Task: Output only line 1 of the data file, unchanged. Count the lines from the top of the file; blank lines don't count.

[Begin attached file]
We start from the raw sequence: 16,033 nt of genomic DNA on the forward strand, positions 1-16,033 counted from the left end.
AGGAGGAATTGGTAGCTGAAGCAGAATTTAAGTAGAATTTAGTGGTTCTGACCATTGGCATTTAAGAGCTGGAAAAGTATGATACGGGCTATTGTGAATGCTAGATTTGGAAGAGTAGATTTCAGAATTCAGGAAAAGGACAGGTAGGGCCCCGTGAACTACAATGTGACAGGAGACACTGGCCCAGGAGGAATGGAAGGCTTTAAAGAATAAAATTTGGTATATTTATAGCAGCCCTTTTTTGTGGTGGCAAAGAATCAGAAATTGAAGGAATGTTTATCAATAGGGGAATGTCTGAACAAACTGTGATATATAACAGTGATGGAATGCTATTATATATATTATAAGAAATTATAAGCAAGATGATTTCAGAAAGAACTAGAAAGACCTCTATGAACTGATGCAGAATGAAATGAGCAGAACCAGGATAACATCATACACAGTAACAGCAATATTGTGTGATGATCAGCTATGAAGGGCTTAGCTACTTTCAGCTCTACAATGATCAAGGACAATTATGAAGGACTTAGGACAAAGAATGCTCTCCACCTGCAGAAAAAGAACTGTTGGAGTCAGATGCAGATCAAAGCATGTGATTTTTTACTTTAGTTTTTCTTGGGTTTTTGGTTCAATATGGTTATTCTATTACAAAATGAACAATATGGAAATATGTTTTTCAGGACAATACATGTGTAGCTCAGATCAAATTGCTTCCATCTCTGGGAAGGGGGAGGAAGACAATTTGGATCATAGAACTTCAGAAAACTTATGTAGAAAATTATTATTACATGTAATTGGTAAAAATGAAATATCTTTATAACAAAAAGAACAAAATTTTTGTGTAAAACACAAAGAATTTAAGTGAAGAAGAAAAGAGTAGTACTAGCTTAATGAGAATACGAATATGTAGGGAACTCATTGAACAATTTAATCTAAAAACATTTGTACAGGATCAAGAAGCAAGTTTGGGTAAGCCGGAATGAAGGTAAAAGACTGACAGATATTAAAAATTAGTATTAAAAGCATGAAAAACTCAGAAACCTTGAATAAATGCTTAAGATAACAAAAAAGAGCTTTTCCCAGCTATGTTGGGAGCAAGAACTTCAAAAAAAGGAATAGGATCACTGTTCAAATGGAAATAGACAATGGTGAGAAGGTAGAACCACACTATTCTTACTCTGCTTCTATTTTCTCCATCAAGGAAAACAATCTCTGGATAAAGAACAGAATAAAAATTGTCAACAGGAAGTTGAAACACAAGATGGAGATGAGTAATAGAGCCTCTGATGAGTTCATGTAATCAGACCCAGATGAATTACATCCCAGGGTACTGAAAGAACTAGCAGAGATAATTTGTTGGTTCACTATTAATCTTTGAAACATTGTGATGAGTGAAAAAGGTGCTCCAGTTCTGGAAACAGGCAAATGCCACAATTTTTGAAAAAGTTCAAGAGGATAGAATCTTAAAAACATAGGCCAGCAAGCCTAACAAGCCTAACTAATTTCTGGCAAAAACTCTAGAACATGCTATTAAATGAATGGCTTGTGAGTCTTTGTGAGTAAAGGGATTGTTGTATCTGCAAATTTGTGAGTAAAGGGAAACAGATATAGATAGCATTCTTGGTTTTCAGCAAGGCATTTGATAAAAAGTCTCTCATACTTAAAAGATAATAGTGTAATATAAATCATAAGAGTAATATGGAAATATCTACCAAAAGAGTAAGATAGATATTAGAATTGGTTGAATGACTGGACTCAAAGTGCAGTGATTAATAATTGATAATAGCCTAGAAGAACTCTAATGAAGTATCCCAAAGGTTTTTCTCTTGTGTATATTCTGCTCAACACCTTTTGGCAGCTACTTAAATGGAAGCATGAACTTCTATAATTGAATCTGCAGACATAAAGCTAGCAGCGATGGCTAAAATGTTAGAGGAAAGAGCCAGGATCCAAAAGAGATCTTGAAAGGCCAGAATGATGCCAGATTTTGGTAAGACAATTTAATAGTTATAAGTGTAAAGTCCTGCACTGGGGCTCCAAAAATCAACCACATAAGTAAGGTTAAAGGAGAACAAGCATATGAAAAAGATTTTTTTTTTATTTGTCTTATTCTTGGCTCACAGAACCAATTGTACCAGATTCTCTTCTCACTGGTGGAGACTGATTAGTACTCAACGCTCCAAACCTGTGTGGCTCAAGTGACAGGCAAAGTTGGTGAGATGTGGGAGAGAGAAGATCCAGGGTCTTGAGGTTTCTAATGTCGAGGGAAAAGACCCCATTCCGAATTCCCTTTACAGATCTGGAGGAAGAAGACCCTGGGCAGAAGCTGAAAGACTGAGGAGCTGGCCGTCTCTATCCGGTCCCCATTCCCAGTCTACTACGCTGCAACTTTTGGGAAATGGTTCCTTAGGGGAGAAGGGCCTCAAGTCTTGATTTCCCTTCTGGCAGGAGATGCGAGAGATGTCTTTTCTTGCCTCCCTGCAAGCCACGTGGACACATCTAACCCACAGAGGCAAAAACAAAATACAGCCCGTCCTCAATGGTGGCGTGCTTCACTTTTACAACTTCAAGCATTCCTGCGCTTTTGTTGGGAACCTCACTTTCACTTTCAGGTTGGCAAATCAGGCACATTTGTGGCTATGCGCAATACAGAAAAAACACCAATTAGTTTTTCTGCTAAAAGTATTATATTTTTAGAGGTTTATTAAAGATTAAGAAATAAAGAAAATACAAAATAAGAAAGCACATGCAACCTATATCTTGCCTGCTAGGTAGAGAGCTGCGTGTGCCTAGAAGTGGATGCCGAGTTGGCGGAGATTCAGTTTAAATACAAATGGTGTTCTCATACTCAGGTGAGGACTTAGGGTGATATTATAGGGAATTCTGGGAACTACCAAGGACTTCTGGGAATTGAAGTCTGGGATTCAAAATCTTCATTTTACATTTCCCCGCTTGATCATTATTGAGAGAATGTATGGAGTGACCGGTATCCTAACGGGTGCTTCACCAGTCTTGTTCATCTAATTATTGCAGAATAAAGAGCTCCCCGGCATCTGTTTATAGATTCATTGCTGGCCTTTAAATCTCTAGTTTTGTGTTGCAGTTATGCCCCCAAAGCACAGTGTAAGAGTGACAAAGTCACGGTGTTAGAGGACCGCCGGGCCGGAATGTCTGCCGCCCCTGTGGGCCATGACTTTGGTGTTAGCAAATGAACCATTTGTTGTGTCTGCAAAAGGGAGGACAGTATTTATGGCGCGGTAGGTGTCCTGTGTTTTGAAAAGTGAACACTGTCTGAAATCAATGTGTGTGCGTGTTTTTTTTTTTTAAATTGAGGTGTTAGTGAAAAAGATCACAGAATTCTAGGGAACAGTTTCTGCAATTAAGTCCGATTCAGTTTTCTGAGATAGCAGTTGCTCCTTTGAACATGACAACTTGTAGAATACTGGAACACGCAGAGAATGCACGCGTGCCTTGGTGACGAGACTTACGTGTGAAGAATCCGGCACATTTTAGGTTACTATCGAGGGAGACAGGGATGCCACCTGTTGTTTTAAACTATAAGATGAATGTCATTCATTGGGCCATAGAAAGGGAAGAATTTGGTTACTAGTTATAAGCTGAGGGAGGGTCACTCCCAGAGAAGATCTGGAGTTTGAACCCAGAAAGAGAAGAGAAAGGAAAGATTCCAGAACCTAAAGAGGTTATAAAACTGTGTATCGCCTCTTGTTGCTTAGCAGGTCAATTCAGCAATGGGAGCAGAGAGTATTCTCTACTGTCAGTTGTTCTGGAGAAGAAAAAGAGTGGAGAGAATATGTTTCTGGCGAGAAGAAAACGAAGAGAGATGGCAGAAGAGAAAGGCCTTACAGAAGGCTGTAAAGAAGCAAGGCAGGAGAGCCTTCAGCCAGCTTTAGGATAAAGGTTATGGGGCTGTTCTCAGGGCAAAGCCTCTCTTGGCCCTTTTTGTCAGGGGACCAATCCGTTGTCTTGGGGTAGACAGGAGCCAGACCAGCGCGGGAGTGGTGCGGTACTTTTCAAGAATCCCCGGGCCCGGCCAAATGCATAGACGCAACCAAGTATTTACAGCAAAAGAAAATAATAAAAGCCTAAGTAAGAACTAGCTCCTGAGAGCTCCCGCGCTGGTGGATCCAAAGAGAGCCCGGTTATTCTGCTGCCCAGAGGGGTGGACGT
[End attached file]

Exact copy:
We start from the raw sequence: 16,033 nt of genomic DNA on the forward strand, positions 1-16,033 counted from the left end.